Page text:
Now these are dramatic representations of the love described by Jesus in Matthew 25.  These manifestations of love are epic in proportion.  More than likely the Christians in Antioch were loving each other and their neighbors daily.  Often the daily love is harder than the dramatic love in tough times.  

Daily love and grace are long and hard and full of ups and downs. They’re dirty too.  

Last week I wrote about this puppy we adopted over Memorial Day weekend.  Vader (yes, we named him after Darth Vader) has awakened me, to of all things, God’s love and what it really looks like.

Take last night.  I have been trying to let the 8-week-old bundle of energy learn to play by himself.  I have given him plenty of distractions.  However, as a dog, he wants and needs my attention and love.  At first I sat and read a book while he played.  Then I moved a little closer to him hoping to settle him down.  Eventually, I sat down on the floor.  What did he do?  He left all his chew toys and came up and sat on my lap with a strong desire to lick me and bite my ear.  As I sat and talked to him and rubbed his ears and belly, he settled down.  Bonding and love happened.  Why?  That’s what a puppy does.  That’s what a puppy needs.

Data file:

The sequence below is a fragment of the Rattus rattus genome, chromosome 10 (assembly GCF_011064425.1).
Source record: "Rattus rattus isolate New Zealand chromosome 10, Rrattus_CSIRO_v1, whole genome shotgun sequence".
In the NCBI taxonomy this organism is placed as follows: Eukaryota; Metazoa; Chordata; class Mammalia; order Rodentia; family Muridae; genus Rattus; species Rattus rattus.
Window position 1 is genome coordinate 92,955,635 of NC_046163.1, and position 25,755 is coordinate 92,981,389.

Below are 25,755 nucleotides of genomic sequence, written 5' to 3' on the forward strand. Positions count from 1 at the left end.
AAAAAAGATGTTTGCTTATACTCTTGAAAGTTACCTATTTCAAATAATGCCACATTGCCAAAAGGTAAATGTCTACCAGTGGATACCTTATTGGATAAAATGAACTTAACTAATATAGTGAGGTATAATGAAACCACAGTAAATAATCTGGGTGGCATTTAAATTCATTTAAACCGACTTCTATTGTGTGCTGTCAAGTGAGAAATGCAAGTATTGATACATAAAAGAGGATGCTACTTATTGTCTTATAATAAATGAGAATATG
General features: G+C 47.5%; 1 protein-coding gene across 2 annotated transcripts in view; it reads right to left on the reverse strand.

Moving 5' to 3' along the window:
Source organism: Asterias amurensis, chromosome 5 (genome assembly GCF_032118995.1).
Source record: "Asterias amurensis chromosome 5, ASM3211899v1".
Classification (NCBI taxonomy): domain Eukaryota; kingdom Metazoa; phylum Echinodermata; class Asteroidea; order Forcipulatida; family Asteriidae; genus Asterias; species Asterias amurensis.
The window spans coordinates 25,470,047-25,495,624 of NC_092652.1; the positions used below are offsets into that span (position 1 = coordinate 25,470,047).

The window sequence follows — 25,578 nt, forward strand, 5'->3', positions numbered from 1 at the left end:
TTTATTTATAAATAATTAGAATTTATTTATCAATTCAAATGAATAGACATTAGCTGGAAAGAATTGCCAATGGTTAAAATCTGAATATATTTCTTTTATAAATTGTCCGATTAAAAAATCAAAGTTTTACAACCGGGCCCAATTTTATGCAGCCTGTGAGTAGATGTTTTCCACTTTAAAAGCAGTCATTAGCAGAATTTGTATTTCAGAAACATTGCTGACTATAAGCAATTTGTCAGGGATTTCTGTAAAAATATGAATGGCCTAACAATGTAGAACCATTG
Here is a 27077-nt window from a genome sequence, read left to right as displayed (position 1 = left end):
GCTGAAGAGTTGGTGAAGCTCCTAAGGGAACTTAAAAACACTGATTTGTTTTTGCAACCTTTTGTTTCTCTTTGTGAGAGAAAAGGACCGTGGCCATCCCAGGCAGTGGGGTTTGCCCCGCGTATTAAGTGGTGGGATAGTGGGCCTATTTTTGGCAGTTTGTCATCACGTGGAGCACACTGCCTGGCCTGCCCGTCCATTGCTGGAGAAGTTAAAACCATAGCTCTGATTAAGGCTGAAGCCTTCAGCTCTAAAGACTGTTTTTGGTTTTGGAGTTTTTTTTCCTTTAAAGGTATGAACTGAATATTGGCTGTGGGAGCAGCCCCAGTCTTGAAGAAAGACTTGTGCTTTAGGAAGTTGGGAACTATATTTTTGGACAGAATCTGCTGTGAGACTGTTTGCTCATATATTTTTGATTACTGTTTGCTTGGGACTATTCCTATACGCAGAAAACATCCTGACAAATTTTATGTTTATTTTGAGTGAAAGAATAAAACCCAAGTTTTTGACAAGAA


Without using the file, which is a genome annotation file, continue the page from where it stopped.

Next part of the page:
I know there are some out there that believe one should beat their dog into submission.  I have trained two dogs now and know that love is a much deeper and better bond.  I have learned over the years people need love too.  Only no bellies rubbed.    

When Jesus said, “A new command I give you, love one another as I have loved you,” it was not an option.  It’s the modus operandi!  He tells us to go and love our neighbor the same.  What kind of love is that?  The kind that sits on the floor.

King David described the love of God as being “a father to the fatherless and a defender of the widows.”  Jesus has a special place for the downtrodden and suffering.  It’s who He is.  It’s who He desires us to be.  There are no “if’s, buts and maybes” in His call to live a different life that reveals the nature of Jesus.  It’s not a sit afar off and hopefully they will figure it out.